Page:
Henri Matisse: King of the Fauves
"The remarkable career of Henri Matisse, one of the most influential artists of the twentieth century, whose stylistic innovations (along with those of Pablo) fundamentally altered the course of modern art and affected the art of several generations of younger painters, spanned almost six and a half decades. His vast oeuvre encompassed painting, drawing, sculpture, graphic arts (as diverse as etchings, linocuts, lithographs, and aquatints), paper cutouts, and book illustration. His varied subjects comprised landscape, still life, portraiture, domestic and studio interiors, and particularly focused on the female figure" ("Henri Matisse Biography"). Henri Matisse was one of the greatest initiators of the modern art movement which uses the combination of bold primary colors and free, simple forms.
Henri Matisse was born on December 31, 1869, in Le Cateau-Cambrésis, France. As the eldest of 3 sons, he was a sickly child and suffered from what doctors diagnosed as chronic appendicitis. "After the war of 1870–71 his family moved to Bohain-en-Vermandois, France" ("Troy 310"). His father, named Emile Hippolyte Matisse, was a merchant, whose family were weavers. His mother, named Anna Heloise Matisse (nee Gerard), was a daughter of a tanner; she made hats and painted china. Unlike many artists, he did not spend time drawing or painting as a child. He was expected to take over the family business or, with luck, become a lawyer.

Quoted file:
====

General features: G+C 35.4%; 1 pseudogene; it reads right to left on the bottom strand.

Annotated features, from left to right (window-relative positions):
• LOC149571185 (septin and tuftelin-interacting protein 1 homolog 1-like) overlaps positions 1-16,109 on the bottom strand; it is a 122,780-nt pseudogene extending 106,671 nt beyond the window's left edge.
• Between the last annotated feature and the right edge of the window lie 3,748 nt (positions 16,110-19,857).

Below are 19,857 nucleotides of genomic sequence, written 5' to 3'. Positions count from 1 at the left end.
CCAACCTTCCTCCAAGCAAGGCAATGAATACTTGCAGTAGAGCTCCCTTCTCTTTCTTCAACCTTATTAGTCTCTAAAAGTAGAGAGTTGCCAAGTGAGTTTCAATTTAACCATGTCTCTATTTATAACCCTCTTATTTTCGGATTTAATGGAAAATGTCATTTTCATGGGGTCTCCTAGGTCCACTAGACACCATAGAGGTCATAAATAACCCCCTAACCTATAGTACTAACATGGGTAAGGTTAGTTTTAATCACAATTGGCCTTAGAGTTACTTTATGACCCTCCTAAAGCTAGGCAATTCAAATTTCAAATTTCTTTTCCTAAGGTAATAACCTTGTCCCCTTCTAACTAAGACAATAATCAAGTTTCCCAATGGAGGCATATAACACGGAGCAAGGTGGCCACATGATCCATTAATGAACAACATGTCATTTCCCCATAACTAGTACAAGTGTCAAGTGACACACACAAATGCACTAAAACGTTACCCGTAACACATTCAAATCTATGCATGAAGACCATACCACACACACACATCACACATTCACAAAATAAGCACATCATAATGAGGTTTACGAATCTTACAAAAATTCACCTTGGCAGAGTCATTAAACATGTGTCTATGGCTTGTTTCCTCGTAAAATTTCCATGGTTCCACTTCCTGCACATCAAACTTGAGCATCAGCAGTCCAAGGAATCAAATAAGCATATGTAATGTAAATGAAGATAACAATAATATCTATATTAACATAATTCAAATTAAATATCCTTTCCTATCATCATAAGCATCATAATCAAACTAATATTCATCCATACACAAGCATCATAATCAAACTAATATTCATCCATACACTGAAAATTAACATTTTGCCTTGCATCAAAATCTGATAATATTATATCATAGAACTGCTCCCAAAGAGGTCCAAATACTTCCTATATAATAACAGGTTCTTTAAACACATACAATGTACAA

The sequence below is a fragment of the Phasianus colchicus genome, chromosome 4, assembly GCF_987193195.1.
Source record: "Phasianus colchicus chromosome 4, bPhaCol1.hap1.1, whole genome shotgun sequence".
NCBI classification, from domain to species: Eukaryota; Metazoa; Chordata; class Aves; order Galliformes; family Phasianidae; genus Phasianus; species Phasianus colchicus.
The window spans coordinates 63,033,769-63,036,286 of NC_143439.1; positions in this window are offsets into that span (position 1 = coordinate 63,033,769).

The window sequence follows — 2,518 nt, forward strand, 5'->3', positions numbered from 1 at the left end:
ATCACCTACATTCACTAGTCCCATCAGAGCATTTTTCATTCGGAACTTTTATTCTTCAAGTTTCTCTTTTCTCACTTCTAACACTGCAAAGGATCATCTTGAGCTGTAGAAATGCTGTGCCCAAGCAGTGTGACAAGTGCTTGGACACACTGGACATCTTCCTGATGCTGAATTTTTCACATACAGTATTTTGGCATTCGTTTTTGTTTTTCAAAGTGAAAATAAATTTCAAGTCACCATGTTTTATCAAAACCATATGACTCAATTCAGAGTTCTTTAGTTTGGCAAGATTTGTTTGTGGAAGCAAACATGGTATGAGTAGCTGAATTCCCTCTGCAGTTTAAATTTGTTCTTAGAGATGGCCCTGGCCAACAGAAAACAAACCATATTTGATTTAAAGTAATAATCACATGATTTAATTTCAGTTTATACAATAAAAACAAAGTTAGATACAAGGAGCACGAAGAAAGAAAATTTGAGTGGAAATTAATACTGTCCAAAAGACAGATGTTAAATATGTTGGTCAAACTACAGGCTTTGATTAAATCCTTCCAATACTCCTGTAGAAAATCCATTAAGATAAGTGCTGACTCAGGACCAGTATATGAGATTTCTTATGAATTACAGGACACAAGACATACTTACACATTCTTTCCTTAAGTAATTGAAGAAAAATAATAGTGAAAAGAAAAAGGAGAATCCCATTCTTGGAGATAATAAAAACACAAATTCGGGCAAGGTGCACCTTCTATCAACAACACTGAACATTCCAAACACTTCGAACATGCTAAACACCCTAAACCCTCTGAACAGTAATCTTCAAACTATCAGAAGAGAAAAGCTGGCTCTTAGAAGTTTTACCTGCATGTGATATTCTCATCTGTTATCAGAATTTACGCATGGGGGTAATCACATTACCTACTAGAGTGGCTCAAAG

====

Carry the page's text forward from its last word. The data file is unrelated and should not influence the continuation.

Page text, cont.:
Matisse studied law from 1887 to 1891. He soon unwittingly doomed his career when, in 1890 while working as a law clerk, he began attending early morning drawing classes meant for curtain designers. While recovering from appendicitis that year, Matisse received a box of paints from his mother and and then decided to go to Paris, France, to become a painter:
He worked under Adolphe William Bouguereau (1825–1905) at the
Académie Julian in Paris, but he left in 1892 to enter the studio of
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